To travel hopefully is a better thing than to arrive.
– Robert Louis Stevenson
Being able to travel is a wonderful gift, whether you fly, drive, bike, hike or – my personal favorite – sit in a comfy chair at home and read about other people’s adventures (the more exotic, the better).
Paul Theroux is a travel writer who can quite legitimately claim to have been there and done that, several times over. Dark Star Safari: overland from Cairo to Cape Town describes his travels on the right hand side of the African continent, from north to south. Theroux’s latest book, The Last Train to Zona Verde: My Ultimate African Safari is the fulfillment of a dream to go up the left hand side, from south to north.
You can’t really get to know a place unless you know something about its history. Paul William Roberts brings the past and the present to life in his writings. If I ever travel to Egypt or India, I’ll appreciate those places so much more having read Empire of the Soul and River in the Desert.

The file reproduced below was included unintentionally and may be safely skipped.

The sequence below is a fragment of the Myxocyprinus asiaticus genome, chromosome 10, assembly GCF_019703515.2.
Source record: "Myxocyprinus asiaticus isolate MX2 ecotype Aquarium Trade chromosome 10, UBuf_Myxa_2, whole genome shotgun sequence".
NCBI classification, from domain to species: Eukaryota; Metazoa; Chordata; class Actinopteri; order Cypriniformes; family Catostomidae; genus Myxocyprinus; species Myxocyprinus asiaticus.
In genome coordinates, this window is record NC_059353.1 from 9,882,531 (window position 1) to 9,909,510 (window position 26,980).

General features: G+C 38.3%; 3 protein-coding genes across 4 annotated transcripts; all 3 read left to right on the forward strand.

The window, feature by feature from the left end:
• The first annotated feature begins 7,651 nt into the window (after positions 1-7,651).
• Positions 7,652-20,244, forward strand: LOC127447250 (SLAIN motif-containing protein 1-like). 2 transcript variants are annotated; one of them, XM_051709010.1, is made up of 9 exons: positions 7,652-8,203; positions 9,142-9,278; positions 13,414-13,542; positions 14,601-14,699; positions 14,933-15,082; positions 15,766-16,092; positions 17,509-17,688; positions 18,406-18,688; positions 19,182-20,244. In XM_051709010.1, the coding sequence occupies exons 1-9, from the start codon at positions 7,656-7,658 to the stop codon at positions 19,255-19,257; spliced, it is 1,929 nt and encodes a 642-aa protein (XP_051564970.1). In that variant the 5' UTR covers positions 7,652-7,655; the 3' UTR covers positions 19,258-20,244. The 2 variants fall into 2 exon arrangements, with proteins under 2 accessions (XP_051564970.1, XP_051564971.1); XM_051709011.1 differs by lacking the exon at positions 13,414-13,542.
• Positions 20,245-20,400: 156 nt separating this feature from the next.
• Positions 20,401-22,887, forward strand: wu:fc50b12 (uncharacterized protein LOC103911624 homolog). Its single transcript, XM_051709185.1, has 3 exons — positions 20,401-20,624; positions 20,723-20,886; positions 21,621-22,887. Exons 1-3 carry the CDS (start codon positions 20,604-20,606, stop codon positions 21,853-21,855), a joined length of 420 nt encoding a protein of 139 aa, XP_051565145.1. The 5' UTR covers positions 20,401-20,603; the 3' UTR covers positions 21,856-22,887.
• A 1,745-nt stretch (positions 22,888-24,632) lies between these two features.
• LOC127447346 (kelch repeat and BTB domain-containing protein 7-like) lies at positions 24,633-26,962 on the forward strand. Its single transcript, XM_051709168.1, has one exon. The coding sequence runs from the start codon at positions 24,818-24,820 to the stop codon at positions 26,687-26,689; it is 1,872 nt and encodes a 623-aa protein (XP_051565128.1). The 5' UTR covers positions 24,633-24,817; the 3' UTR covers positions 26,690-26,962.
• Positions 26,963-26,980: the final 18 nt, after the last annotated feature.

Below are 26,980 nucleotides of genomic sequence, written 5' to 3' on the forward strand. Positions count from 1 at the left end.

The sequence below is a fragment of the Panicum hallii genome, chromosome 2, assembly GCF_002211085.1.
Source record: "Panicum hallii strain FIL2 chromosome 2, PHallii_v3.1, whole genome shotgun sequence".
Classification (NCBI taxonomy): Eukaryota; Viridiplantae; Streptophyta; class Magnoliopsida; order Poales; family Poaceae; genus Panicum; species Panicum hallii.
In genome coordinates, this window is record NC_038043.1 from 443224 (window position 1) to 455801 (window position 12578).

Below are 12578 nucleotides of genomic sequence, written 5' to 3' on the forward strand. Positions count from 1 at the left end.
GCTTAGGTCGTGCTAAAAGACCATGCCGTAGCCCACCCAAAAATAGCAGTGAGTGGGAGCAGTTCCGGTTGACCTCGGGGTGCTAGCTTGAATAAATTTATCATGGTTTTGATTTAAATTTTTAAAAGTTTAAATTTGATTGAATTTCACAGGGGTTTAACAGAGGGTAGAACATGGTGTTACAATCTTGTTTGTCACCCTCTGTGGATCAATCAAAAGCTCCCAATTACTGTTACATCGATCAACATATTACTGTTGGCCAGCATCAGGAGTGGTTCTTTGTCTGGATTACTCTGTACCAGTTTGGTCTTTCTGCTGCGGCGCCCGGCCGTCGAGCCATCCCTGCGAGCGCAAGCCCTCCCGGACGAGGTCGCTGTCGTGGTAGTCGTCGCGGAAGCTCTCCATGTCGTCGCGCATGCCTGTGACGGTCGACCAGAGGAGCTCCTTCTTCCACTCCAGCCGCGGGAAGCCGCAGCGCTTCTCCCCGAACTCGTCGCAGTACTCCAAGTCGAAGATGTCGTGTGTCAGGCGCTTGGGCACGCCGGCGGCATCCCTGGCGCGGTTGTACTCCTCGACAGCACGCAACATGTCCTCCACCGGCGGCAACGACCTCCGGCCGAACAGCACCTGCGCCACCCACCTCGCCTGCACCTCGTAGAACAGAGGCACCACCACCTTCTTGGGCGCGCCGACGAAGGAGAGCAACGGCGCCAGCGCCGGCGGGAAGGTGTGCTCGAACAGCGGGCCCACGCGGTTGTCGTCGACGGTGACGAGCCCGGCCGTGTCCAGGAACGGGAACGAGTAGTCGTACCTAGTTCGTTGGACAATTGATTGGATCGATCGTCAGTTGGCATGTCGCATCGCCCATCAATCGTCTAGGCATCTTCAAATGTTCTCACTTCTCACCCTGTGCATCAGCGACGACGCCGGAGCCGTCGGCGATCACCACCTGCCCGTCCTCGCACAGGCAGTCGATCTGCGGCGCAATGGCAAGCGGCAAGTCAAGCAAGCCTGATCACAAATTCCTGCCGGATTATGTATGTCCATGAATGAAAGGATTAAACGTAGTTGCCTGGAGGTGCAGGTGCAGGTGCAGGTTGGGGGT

Seeing the world through someone else’s eyes is another wonderful thing about travel writings. Alice Steinbach left her familiar life at home to see the world, and takes us along with her in Without Reservations: the Travels of an Independent Woman.
Australia is definitely on my list of places to go, but perhaps not with Tony Horwitz. His adventures driving through the Outback and the colorful characters he meets make for great reading, though.
Freya Stark‘s travel writings are another source of inspiration for me. Travelling to isolated areas of Iran and southern Arabia in the early 1930s, she was one of the first Westerners to have ventured to these remote locations. Her book Perseus in the Wind is a collection of essays recounting her travels and philosophical musings.
Fictional travel writing has its place on my list, as well. My latest discovery in that genre is Seven: the Series. Each book in the series is written by a different author, relating the adventures of a group of cousins sent out to complete a task like climbing Mount Kilimanjaro, or discovering a mysterious location in Alaska. The personal journeys each character goes on are what really makes this series stand out. Don’t let the fact that these books feature teens put you off – the writing is amazing.
Speaking of fictional travel, you can’t get much more fictional or more fun than Dr. Seuss. His joyful book Oh, the Places You’ll Go is a must read, to remind all of us that life itself is a journey. Or, if you’re a Tom Cochrane fan, life is a highway. You get the idea…
Whether you’re going east or west, far or near, the old saying holds true : no matter where you go, there you are.